This paper first argues that the driving force behind the aggregation of human settlement, throughout the centuries, has been the ever-increasing need for collective problem solving. Villages and cities have emerged in ‘dissipative flow structures’ in which organization (information processing capacity) spread out from cities into their hinterland, enabing energy and other resources to increasingly flow into cities to meet the needs of the population. Information processing is thus the driver of urbanization, and energy is the constraint. With the Industrial Revolution, the growth of such dissipative flow structures accelerated very rapidly due to the fact that fossil energy became available and lifted the constraint. Hence the urban explosion of the last couple of centuries. In the second part of the paper, some of the potential consequences of this explosion are discussed. First, whether the ever accelerating increase of global urbanization will continue or not, and then what might be the consequences of that acceleration for urban planning and architecture, emphasizing that cities need to become pro-active rather than re-active. They need to start designing for change rather than responding to it. In a final section we discuss some of the risks to urbanization that are posed by the Information and Communication Technology (ICT) Revolution, and conclude with a suggestion how, in developed countries, information technology might reverse the trend to increasing concentration of the population in cities, whereas for the moment, this is not likely to be the case in developing countries.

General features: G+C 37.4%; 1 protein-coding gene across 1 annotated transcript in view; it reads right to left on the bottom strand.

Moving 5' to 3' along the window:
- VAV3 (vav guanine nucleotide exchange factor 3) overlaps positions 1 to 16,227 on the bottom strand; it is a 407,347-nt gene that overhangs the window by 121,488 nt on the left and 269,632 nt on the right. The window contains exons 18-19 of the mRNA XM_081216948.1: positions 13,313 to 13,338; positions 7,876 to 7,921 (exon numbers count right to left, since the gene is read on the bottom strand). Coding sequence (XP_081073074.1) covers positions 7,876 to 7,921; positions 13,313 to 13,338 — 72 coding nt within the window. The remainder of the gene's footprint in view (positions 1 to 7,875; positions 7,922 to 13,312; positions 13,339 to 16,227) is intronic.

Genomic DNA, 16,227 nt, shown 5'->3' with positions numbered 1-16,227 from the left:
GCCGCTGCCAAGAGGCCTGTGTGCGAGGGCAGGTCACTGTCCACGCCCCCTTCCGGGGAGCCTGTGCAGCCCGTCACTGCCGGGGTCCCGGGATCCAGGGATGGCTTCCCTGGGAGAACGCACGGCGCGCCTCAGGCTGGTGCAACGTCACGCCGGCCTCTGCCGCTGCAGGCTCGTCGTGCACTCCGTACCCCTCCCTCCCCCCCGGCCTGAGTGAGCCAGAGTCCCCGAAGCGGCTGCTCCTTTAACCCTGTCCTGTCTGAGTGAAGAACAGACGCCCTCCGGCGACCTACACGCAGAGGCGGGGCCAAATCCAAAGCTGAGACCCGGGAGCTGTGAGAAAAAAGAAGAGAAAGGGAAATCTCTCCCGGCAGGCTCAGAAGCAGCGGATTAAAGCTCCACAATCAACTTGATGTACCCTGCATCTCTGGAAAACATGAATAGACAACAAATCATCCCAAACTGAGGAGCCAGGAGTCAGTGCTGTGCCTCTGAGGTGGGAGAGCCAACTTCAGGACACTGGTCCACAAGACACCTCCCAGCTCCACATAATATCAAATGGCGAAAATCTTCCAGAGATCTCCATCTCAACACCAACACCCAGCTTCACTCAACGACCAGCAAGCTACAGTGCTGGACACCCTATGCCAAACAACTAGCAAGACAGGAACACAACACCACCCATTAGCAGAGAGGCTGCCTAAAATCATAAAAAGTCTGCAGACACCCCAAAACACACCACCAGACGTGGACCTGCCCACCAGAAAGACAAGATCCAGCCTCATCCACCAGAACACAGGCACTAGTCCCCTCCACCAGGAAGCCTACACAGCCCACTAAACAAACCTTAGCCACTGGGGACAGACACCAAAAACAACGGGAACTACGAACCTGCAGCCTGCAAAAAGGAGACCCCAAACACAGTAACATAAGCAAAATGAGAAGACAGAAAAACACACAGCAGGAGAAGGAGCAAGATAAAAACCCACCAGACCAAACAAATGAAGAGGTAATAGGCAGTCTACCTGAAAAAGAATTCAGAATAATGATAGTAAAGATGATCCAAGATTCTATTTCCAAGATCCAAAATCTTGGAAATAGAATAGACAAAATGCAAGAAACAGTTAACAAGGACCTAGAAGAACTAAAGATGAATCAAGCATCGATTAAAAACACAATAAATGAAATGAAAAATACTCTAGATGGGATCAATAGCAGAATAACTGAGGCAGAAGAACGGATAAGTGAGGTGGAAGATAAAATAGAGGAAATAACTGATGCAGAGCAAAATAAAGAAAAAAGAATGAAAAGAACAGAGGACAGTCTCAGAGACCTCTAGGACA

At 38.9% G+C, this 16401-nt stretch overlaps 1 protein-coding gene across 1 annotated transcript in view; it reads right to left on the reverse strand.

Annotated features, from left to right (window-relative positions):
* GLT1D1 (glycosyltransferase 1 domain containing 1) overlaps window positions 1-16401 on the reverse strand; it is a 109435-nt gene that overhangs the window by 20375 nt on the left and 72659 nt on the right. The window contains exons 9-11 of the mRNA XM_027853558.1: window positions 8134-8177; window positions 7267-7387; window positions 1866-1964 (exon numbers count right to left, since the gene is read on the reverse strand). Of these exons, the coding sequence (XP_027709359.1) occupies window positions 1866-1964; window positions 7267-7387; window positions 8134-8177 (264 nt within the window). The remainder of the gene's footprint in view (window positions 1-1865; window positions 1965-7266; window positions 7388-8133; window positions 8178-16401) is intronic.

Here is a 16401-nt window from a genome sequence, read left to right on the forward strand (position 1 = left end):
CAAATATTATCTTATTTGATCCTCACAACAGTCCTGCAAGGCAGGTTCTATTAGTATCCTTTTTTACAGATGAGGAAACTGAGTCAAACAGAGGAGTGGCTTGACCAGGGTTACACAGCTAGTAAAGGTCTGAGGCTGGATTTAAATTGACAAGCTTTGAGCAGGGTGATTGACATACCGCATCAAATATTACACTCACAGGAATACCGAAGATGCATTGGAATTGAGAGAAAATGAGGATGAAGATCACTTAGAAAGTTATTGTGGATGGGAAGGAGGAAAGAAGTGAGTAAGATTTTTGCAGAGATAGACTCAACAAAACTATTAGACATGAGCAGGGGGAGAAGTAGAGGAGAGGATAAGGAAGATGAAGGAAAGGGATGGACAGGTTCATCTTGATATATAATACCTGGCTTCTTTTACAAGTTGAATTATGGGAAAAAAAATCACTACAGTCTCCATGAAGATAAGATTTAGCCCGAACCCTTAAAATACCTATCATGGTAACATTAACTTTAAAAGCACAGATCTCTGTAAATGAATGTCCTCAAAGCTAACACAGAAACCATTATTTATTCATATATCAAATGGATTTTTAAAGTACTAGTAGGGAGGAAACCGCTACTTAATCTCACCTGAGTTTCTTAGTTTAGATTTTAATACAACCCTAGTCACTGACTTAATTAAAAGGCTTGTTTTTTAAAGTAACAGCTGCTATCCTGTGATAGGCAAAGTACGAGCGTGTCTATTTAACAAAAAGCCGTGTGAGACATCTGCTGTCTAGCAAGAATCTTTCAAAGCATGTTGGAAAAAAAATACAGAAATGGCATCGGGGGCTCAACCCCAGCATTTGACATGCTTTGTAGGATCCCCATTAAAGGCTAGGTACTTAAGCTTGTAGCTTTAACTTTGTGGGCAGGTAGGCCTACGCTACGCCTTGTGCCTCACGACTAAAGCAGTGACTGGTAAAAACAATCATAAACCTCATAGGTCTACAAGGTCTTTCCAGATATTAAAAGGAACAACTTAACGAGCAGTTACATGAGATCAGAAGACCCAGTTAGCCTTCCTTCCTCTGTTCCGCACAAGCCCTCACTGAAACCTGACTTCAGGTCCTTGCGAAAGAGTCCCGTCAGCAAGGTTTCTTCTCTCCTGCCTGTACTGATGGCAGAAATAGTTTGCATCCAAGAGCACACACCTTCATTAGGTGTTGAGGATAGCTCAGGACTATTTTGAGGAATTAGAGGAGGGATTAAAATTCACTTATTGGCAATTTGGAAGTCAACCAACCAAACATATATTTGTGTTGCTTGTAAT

At the beginning of 2017, the Peruvian territory has witnessed several severe rains which were amplified by El Niño phenomenon, particularly affecting the coast of the country. Under these circumstances, multiple emergency declarations were issued putting the National System of Risk Management of Disasters, reformed in 2011, to the test of the huaycos, the indigenous Quechua word for flash floods landslide, which stroke the Andean country in January 2017. In light of a major event and the encountered difficulties, the Peruvian State adapts and centralizes the answer to the urgency. This article offers a first reading of the management of the national crisis through its effects in Lima and Callao’s metropolitan area as established centres for the emergency operations and the deployment of the humanitarian activities. Including interviews carried out with members of the central government, the fieldwork and the documentation available at the time of the urgency. The aim of this article is the exposition of the components of territorial resilience then concerned in a context of national crisis, questioning, inter alia, the mobilized resources and the context of their use.
A territory is never facing one hazard but a set of interacting hazards. In a same space, floods, heatwaves/cold-waves or earthquakes usually coexist with industrial activities as energy plants, chemical factories or hazardous materials transportation. Thus, the risk management is still focused on single-hazard approaches at the expense of global, more systemic, ones which integrate the multiple hazards and the associated risks’ interactions on a same territory. This paper put forward an integrated model for multi-risks analysis to enhance a general resilience in urban territories.
This contribution deals with resilient cities and explicitly takes an overall perspective. The concept of
resilience is here used to examine both the event-type perturbations, which process in a relatively short time frame, and the anticipation of urban futures and territorial change dynamics, which process in a long term frame. We propose a practical exemplary of dominos effects spatialization diagnosis during flood and electric power failure in Marseille. Then, resilience of cities is linked with territorial development issues, anticipation of possible tensions and unsafe situations that may emerge due to land planning strategy, water shortages management or innovation diffusion.